Saturday, March 8, 2014

Taming the Ego & Accepting The Things I Cannot Change – Office Politics

Taming the Ego & Accepting The Things I Cannot Change – Office Politics



When I first entered the corporate world at the age of 20, I was quickly identified as a top performer with the potential to achieve a high level of success in my chosen profession, consistently earned the highest ratings in my performance reviews, and began moving up the ladder rather quickly.

But at the age of 28 I had the opportunity to live in Asia courtesy of my then husband’s employer, Rockwell International. It would have been foolhardy to reject the experience of life as an expatriate. So, I resigned and lived the next 5 years living in Taipei and Hong Kong and traveling throughout this most fascinating part of the world.



Upon my return to the States I essentially had to start over and never recovered the momentum of my earlier success.  My ego kept getting in my way and I didn’t understand why my new employer didn’t appreciate my brilliance. I was no longer a “golden girl”. Nope, times had changed. I needed an attitude adjustment and struggled.  Fortunately, fate [in the guise of a recruiter that persistently called me to interview for my current employer] intervened and I finally [after being figuratively bashed in the head by a baseball bat] saw the light, took a chance, agreed to an interview and accepted an offer by the company that became my corporate home. I now bleed blue.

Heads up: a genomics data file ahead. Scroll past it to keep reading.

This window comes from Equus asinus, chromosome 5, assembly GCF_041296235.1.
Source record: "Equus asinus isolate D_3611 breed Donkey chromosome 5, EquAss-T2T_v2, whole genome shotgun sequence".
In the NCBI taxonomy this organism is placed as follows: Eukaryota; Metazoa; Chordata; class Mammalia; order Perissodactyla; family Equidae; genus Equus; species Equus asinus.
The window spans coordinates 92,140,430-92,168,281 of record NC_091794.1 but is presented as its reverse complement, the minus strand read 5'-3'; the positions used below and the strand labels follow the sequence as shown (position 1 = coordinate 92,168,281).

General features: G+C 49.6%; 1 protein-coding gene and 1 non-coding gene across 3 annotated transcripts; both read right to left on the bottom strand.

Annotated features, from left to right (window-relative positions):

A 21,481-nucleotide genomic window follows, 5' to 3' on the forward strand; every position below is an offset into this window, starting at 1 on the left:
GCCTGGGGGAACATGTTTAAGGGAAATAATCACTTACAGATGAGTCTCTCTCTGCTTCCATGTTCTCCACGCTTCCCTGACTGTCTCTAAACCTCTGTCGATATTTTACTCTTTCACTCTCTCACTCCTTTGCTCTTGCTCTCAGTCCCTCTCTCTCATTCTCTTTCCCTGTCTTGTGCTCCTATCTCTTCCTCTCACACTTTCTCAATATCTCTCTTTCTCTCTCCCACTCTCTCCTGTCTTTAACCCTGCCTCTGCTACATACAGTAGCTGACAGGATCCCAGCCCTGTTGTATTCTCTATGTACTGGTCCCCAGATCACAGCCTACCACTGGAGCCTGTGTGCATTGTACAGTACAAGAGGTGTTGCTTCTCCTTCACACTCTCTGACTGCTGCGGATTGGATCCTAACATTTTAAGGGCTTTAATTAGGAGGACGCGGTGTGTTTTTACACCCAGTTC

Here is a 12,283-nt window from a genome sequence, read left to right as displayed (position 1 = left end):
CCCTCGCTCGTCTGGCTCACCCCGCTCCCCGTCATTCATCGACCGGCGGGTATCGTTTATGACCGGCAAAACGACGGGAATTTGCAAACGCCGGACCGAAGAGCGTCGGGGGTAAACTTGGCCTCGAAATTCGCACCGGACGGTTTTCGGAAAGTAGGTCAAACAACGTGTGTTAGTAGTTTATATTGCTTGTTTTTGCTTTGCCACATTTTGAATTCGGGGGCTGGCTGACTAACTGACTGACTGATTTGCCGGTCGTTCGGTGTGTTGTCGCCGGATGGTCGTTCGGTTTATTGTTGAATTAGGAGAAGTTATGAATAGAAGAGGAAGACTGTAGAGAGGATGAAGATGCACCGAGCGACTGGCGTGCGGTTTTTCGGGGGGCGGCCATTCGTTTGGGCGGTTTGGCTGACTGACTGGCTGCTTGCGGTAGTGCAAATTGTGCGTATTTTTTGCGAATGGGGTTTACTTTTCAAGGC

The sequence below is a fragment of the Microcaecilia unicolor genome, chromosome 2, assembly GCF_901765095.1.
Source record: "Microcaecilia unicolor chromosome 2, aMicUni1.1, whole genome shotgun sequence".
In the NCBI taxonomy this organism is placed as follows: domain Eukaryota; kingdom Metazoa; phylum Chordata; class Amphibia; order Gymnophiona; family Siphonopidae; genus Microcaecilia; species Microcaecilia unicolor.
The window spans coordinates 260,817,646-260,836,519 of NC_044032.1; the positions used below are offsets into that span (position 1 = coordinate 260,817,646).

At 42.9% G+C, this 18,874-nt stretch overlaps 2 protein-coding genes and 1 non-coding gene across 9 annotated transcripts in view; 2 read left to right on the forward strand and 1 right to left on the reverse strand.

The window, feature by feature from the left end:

I quickly acclimated to my new environment.  The management team appreciated my contributions; and I began refocusing my energies on achieving corporate success. But I was now working in an environment filled with high achievers.  To succeed in this arena, I had to either tame my ego or decide success was worth mercilessly trampling over the competition.  By the time I turned 50, I realized I would be happier if I worked to tame my ego, express gratitude for my blessings, and accept that there are a multitude of things over which I have no control.  I have no control over the decisions made by others.  Even if I believe that I am the best candidate for a particular role, I must accept that others may not accept my reality and respond with grace and humility, and not sink future opportunities because of ego.



And I’ve learned that a new handbag and wallet make everything better!



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